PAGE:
“An attack on any Jew is an attack on every Jew.” With these poignant words in his opening remarks, Professor Howard Lupovitch of Wayne State University’s Cohn-Haddow Center for Judaic Studies touched on a theme of unity and continuity that surfaced often at the Jewish Community Forum on Anti-Semitism held January 23 at Adat Shalom Synagogue.
Presented by the Jewish Federation of Metropolitan Detroit, the JCRC/AJC and the Anti-Defamation League’s Michigan chapter, the event was a chance for community members and allies to come together for information, insight and reassurance in response to a growing wave of anti-Semitic attacks in the United States. Approximately 1,000 people attended as local leaders, Rabbis and law enforcement professionals detailed their efforts to confront hate and address our community’s coinciding security concerns.
Carolyn Normandin, Regional Director of ADL Michigan said that community building among the varied minority groups in Metro Detroit, including the Muslim and African American communities, was necessary to help fight anti-Semitism and hate crimes in general. She also urged the audience to stand up for any incident, no matter who the intended target. Along the same lines, Rabbi Asher Lopatin of JCRC/AJC said, “We have to go outside the bubble and develop relationships. We need to connect with other communities to create lasting relationships.”
When the program moved to a discussion of community protection, David Kurzmann Senior Director, Community and Donor Relations, at the Jewish Federation of Metropolitan Detroit, and event moderator, noted that Federation’s annual security budget in 2010 was $250,000 but has risen to $1.8 million today. “We cannot outspend this problem, but we can prepare as best as possible,” he said.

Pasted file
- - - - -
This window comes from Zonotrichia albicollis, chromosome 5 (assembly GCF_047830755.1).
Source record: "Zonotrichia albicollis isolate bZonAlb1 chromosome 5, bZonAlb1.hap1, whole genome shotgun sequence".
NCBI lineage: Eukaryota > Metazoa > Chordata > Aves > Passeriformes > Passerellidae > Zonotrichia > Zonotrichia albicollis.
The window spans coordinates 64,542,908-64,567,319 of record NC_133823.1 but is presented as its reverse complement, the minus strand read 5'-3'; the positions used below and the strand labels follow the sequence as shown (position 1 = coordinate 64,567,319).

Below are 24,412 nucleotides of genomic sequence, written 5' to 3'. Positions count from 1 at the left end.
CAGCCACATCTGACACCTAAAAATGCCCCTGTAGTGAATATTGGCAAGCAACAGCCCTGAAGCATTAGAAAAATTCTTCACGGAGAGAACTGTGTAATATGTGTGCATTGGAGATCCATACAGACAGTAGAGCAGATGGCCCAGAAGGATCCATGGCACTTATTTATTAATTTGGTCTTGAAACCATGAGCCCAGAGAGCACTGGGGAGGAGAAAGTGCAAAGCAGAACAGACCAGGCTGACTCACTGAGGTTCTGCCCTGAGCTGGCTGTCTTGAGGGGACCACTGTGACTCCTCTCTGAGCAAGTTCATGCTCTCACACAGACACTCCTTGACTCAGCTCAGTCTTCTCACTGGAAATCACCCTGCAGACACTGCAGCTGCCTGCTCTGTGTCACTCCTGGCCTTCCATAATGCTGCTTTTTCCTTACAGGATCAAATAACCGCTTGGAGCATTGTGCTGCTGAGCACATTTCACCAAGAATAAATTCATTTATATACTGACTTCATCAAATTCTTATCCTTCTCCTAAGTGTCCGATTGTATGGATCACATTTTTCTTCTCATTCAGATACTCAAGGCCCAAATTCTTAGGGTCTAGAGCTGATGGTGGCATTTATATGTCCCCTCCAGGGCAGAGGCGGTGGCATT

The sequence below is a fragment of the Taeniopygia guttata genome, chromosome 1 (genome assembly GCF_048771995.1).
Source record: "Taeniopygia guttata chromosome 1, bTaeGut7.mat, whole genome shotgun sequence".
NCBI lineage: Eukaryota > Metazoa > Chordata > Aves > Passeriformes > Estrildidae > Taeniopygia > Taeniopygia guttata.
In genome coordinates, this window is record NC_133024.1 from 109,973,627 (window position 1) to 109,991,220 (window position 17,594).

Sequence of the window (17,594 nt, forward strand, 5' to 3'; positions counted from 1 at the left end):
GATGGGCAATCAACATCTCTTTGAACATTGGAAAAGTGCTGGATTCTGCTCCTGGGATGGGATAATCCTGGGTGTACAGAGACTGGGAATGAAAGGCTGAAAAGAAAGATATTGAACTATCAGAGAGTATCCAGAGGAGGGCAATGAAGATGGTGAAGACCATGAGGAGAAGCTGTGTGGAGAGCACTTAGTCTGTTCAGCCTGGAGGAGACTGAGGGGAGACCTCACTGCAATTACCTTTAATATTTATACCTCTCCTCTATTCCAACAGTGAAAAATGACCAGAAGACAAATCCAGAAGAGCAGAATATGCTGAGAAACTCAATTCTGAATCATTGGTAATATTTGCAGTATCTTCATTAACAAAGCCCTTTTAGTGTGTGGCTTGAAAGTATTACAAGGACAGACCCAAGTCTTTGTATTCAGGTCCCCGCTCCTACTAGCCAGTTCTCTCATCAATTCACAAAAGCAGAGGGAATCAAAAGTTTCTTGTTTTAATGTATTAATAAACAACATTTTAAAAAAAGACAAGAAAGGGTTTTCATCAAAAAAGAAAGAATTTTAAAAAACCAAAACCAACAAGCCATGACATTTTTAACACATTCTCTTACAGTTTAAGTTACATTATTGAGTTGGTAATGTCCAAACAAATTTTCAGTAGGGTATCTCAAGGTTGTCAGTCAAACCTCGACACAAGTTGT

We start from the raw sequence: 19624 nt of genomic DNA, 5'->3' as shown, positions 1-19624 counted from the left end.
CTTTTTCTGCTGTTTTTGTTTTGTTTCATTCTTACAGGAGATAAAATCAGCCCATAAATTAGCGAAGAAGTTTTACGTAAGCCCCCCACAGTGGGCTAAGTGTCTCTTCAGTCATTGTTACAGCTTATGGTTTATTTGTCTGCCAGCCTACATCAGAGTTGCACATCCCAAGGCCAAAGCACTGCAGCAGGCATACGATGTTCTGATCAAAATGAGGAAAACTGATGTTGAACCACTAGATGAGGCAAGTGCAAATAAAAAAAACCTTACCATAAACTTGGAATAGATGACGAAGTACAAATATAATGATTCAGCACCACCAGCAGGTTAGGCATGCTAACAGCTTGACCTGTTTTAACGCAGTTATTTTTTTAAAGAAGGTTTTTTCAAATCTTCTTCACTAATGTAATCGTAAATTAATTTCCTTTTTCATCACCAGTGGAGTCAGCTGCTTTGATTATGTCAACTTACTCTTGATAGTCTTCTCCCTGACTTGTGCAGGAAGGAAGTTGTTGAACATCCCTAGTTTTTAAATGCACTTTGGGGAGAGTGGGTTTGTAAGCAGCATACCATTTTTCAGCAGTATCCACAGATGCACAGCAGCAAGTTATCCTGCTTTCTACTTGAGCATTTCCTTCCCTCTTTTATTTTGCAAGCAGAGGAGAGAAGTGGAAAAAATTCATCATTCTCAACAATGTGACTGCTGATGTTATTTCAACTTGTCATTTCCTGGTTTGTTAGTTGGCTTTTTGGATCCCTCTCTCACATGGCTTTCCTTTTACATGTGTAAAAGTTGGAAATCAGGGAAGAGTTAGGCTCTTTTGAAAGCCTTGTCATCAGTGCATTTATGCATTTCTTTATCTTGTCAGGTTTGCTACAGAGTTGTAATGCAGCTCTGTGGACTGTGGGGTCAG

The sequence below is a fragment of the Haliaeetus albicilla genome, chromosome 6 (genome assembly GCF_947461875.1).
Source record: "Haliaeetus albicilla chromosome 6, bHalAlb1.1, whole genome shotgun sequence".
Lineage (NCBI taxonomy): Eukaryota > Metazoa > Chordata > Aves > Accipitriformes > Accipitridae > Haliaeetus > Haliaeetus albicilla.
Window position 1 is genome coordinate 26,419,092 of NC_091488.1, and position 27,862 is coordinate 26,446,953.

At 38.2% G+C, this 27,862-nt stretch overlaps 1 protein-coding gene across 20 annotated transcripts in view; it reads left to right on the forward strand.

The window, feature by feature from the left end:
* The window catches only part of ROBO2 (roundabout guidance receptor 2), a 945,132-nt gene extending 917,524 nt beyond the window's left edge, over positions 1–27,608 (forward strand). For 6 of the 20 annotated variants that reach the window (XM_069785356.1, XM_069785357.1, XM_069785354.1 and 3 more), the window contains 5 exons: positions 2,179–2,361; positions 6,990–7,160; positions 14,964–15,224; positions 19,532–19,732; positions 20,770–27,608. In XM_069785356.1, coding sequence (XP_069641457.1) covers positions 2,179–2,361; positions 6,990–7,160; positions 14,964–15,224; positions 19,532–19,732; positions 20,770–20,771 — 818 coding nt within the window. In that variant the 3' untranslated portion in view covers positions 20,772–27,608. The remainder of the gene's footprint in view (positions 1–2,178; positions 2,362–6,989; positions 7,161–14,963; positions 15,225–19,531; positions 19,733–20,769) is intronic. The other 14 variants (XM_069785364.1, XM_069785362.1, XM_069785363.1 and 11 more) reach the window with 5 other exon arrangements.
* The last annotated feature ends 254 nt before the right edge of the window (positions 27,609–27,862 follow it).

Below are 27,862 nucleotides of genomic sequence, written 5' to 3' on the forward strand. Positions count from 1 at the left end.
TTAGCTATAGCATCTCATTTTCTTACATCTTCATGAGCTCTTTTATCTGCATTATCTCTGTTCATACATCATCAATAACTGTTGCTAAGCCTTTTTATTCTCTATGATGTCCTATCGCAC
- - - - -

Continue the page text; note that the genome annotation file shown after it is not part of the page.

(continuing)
While Kristen Hollenbeck, Deputy Director for the Jewish Federation’s community-wide security team shared how their group offers training and continual monitoring of schools and other buildings across the area. “We are weekly going out to these agencies and institutions, helping them find better ways to secure their buildings,” she said.
By the end of the event, one key takeaway was clear. Anti-Semitism isn’t new. It’s a 3,500-year-old problem that we won’t eliminate in our lifetime. We can do something, however: The most important response we can take is to continue living vibrant, active Jewish lives. To keep honoring our heritage and celebrating our Jewish identity—to enrich all our lives and keep us strong.
What’s next? As a follow-up, Federation shared the following resources so if you experience or witness acts of anti-Semitism you know where to turn:
TO REPORT SECURITY CONCERNS
Contact JFMD Security
For immediate concerns related to Jewish communal schools, congregations and agencies, contact the Jewish Federation Community-Wide Security team at 248-833-2521 or email email@example.com
TO REPORT INCIDENTS OF ANTI-SEMITISM
To report incidents of anti-Semitism, bias, and discrimination through the ADL, visit https://www.adl.org/reportincident or call 248-353-7553.
*Anyone in immediate danger should contact 911 (or their local law enforcement entity).
TO LEARN MORE & GET INVOLVED
Resources from ADL:
Sign up for ADL’s monthly newsletter to keep up to date with the local work ADL is doing including updates from the Regional Director and education team, as well as work in advocacy, education, and investigation & research. Sign up here: https://www.adl.org/sign-up-to-receive-adl-email-newsletters
Ending bias and anti-Semitism starts with education. Reach out to ADL’s education team by clicking here (https://www.adl.org/plan-a-training) to learn more about bringing programs to your schools or religious institutions.
Visit adl.org for background documents on hate groups & symbols, resources for parents & teachers, reports and advocacy.
Resources from JCRC/AJC:
Through important partnerships, JCRC/AJC coordinates programs throughout the year with our African American and Muslim neighbors. To get involved with JCRC/AJC’s Black/Jewish and Muslim/Jewish programming, email firstname.lastname@example.org.
Translate Hate – A digital resource aimed at enabling people of all backgrounds to expose antisemitic tropes and take action against hate speech. It features an illustrated glossary of 25 terms and expressions, explains the antisemitic nature of words and phrases in certain contexts and their history. It also offers the tools and information needed to report hate speech.
Resources from the Jewish Federation System:
The Secure Community Network (SCN) is part of the American Jewish community’s response to heightened security concerns in the United States. Sign up for updates here.